Recent re-establishment of the key species Daphnia longispina and cladoceran community changes following chemical recovery in a strongly acid-stressed region in southern Norway
Nilssen, Jens Petter; Waervågen, Svein Birger
published: Apr 9, 2002
ArtNo. ESP141015304002, Price: 29.00 €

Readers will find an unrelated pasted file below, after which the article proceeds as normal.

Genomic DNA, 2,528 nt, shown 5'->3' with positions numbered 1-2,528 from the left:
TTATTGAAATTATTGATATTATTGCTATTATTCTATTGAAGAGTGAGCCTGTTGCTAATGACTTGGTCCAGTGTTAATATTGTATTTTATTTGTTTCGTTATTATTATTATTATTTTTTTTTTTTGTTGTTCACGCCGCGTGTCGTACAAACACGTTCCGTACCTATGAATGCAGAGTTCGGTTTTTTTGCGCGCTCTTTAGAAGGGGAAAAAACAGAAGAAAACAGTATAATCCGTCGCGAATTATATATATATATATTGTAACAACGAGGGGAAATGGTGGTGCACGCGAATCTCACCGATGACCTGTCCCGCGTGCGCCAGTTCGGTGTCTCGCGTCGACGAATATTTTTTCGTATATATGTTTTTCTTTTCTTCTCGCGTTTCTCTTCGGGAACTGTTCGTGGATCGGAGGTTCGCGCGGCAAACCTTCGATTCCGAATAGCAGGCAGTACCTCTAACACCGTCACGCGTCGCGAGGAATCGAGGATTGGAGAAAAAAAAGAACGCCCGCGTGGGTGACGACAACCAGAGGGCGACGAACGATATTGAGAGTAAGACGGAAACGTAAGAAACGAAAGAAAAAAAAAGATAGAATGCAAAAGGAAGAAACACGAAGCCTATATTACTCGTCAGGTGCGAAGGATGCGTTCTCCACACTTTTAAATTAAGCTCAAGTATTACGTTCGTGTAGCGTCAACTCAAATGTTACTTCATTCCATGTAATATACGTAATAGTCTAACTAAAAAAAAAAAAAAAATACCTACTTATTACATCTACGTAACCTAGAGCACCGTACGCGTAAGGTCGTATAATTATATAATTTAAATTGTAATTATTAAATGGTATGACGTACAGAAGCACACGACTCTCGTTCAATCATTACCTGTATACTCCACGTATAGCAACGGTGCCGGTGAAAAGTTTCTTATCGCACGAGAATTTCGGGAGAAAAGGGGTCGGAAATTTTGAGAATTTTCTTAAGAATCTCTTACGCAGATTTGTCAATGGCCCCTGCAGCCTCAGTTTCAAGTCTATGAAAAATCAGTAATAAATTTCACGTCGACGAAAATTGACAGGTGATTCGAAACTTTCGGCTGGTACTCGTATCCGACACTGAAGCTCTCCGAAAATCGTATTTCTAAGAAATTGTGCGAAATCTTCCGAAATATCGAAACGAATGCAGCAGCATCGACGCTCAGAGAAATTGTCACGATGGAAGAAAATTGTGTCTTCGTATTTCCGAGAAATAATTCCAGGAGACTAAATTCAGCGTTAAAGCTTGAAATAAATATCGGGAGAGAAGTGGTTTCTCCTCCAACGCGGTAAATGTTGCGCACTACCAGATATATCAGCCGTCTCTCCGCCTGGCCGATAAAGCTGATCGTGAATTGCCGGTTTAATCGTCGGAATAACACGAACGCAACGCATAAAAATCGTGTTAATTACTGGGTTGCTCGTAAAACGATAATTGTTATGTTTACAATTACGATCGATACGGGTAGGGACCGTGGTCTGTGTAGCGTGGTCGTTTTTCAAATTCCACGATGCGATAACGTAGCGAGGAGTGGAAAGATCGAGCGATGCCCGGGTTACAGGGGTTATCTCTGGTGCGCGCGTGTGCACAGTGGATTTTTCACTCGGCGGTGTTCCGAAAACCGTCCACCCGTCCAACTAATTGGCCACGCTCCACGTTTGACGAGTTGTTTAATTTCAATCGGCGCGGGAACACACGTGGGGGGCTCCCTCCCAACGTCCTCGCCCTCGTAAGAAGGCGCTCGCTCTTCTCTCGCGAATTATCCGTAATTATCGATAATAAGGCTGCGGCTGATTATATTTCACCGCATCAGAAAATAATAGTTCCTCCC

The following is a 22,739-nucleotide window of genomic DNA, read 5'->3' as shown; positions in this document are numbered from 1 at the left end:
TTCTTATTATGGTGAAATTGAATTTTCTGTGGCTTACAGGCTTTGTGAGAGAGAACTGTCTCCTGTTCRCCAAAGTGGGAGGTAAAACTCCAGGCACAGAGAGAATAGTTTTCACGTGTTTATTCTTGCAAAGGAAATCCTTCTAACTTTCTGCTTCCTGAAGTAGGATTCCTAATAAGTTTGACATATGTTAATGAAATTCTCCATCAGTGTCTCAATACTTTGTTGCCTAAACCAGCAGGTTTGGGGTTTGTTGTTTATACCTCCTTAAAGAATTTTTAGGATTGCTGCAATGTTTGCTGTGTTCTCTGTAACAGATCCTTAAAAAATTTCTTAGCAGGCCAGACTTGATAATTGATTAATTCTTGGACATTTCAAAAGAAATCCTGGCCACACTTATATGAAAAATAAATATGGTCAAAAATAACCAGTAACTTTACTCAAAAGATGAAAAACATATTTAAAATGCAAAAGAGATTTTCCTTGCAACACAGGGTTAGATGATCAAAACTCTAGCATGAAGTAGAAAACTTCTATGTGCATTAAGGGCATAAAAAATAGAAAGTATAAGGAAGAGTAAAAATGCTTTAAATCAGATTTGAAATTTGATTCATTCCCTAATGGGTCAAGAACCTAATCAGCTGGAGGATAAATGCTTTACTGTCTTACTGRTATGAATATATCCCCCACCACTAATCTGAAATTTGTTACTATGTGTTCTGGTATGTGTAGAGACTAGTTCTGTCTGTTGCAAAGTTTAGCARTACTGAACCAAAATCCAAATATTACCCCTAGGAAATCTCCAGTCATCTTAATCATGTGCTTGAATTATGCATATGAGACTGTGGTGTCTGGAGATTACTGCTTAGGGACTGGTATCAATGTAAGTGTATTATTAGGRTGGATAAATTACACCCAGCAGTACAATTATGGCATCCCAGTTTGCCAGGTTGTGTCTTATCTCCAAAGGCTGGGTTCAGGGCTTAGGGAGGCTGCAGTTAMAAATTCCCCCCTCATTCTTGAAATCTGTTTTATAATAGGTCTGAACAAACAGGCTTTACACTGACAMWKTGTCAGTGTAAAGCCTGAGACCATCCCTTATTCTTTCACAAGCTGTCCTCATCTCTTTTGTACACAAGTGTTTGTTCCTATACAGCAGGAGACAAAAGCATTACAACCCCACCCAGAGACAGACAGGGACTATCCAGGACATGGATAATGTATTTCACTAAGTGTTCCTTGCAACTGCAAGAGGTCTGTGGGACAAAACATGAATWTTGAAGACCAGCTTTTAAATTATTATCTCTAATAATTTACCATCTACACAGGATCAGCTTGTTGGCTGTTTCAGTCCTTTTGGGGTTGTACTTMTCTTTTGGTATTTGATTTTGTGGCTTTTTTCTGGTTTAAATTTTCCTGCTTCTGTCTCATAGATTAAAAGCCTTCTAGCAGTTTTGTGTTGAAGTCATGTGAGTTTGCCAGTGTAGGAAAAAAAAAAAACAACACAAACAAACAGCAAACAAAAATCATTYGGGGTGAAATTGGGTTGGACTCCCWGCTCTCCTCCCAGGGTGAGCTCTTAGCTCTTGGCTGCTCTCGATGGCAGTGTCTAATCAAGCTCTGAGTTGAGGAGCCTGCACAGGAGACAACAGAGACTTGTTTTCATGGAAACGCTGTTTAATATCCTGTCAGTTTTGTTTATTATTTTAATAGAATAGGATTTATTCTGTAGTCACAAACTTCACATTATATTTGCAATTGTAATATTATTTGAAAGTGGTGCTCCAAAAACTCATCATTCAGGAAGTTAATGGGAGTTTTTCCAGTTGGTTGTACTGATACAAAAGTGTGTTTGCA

The present investigation aimed to study how pelagic cladocerans in formerly acidified lakes responded to liming and natural improvements in water quality. Contrasting regional composition of bedrock geology and Quaternary deposits have given rise to aquatic sites with very different acidification histories in an area strongly affected by acidification in southern Norway. A number of lakes situated on base-poor, granitic bedrock and shallow Quaternary deposits have been limed since the mid-1980s, with main liming activities from the 1990s. The majority of poorly buffered lakes were barren of Daphnia spp. during the peak anthropogenic acidification until liming was initiated. The present zoogeographical study showed that the key species D. longispina inhabited most limed lakes, even sites exceeding 100 m depth. Limed lakes with high density of Eurasian perch (Perca fluviatilis) or other efficient planktivorous species, had low abundances or were devoid of D. longispina altogether. Unlimed lakes with constant low pH around 4.4-4.8 were still barren of daphnids, irrespective of their geographical distribution. Many investigated lakes harboured prior to liming numerous Daphnia ephippia in deeper sediment strata, from where the new pelagic populations most probably originated. The source of the Daphnia populations, the recovery processes, and the ecological structures of the cladoceran communities during and after chemical recovery are discussed. The present study forms a useful test what may happen to the cladoceran communities and D. longispina over large areas in Scandinavia and in similar acidified regions during natural recovery.